edit on 20-8-2015 by mulder85 because: quote fail



posted on Aug, 20 2015 @ 10:12 AM
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This seems relevant....

Did this pastor get what he deserved, or was he targeted because of his faith?

www.rawstory.com...



posted on Aug, 20 2015 @ 10:15 AM
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a reply to: olaru12

Perfect!!


A Missouri pastor at a church called “Passion for Truth Ministries” will serve prison time for lying to and defrauding elderly investors, the St. Louis Post-Dispatch reports.

Jim Staley, 40, was sentenced Wednesday to 7 years in prison and ordered to repay elderly investors $3.3 million. He pleaded guilty to four counts of wire fraud and profited $570,000 in the scam of elderly people who trusted him because of his Christian faith and family values.


Thanks for linking it!



posted on Aug, 20 2015 @ 11:38 AM
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a reply to: mulder85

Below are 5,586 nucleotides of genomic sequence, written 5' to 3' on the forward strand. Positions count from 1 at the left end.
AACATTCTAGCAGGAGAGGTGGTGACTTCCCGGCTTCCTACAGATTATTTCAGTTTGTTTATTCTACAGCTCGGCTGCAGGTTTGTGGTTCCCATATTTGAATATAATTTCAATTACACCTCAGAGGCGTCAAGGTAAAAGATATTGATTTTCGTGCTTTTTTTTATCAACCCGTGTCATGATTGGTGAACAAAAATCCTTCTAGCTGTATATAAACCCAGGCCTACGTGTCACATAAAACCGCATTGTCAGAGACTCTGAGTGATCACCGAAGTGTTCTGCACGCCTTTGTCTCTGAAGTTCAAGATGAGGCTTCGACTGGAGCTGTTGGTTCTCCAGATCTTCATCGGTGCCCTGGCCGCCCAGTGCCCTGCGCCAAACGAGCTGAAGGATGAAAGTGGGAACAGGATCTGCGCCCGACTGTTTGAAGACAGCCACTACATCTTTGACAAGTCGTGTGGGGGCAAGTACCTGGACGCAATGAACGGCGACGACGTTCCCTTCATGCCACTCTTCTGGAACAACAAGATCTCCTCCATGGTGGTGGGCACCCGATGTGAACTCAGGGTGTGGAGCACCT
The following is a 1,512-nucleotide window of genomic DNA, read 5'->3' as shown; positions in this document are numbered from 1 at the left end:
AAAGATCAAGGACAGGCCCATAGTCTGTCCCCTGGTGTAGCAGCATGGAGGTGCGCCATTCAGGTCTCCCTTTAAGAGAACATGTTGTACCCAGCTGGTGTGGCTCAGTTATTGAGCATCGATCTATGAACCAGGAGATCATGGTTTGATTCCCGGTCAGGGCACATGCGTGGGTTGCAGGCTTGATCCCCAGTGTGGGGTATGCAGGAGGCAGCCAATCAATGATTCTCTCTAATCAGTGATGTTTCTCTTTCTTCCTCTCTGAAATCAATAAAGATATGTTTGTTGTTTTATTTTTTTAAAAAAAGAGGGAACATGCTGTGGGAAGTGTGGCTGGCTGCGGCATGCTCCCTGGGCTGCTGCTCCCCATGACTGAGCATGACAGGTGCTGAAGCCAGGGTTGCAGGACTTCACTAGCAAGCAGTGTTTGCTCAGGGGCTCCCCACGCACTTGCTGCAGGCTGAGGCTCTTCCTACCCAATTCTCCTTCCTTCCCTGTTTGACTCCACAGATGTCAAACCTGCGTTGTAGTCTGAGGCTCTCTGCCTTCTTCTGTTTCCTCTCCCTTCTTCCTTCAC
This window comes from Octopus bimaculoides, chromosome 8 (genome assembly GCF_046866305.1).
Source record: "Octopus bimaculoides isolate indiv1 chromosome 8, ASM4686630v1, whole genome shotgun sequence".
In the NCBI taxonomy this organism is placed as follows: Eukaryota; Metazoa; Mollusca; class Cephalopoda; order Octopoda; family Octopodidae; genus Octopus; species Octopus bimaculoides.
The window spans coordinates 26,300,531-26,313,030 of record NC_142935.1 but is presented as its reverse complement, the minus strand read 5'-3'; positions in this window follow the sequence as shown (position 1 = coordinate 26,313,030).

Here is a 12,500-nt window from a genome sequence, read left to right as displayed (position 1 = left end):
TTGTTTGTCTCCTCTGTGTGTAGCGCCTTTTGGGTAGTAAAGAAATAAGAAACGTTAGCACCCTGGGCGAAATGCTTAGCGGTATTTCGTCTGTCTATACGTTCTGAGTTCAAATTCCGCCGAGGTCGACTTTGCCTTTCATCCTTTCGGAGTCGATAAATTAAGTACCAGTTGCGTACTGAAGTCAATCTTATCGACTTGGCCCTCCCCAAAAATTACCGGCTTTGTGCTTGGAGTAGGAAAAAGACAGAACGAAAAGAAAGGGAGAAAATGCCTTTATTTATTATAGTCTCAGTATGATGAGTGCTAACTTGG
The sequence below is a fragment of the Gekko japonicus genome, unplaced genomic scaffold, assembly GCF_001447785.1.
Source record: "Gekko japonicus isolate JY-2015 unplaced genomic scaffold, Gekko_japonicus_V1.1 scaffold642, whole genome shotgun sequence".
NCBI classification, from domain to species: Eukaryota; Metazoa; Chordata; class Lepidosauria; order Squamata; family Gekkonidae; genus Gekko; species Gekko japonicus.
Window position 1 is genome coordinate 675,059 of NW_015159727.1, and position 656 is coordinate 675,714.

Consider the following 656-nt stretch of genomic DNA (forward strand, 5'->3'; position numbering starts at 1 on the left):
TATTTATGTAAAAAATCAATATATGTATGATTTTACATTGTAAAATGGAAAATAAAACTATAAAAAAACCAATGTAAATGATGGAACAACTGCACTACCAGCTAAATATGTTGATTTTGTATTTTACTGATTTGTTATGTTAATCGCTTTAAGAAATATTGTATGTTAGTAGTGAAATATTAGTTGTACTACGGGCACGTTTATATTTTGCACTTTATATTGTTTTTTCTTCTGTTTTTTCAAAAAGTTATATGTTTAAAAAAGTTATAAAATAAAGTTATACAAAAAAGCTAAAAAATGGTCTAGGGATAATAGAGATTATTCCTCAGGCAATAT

As a Christian, I'm bound by the same laws as everyone else.

And just as second, so many seem to imply that "as a Christian", I'm to act a certain way, behave a certain way, thing a certain way.

I also believe in the Constitution in how it guarantees freedom for everyone.

Christianity is my faith.

I don't wear it on my sleeve and how I conduct myself is between me and God.

How can I be "indifferent"?

because I can see farther than some "feel-good" legislation.

I can see where banning religion becomes a real possibility.

I see daily, the demonization of religion on these threads and the sheer thrill that it would give some to see religion shut down.

SO I'll take the bad with the good.



posted on Aug, 20 2015 @ 11:52 AM
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a reply to: beezzer

...it's funny because televangelists make money by vilifying half of America in front of a live audience. You're just mad because organized religion keeps getting poo on itself. Well, stop flinging it then!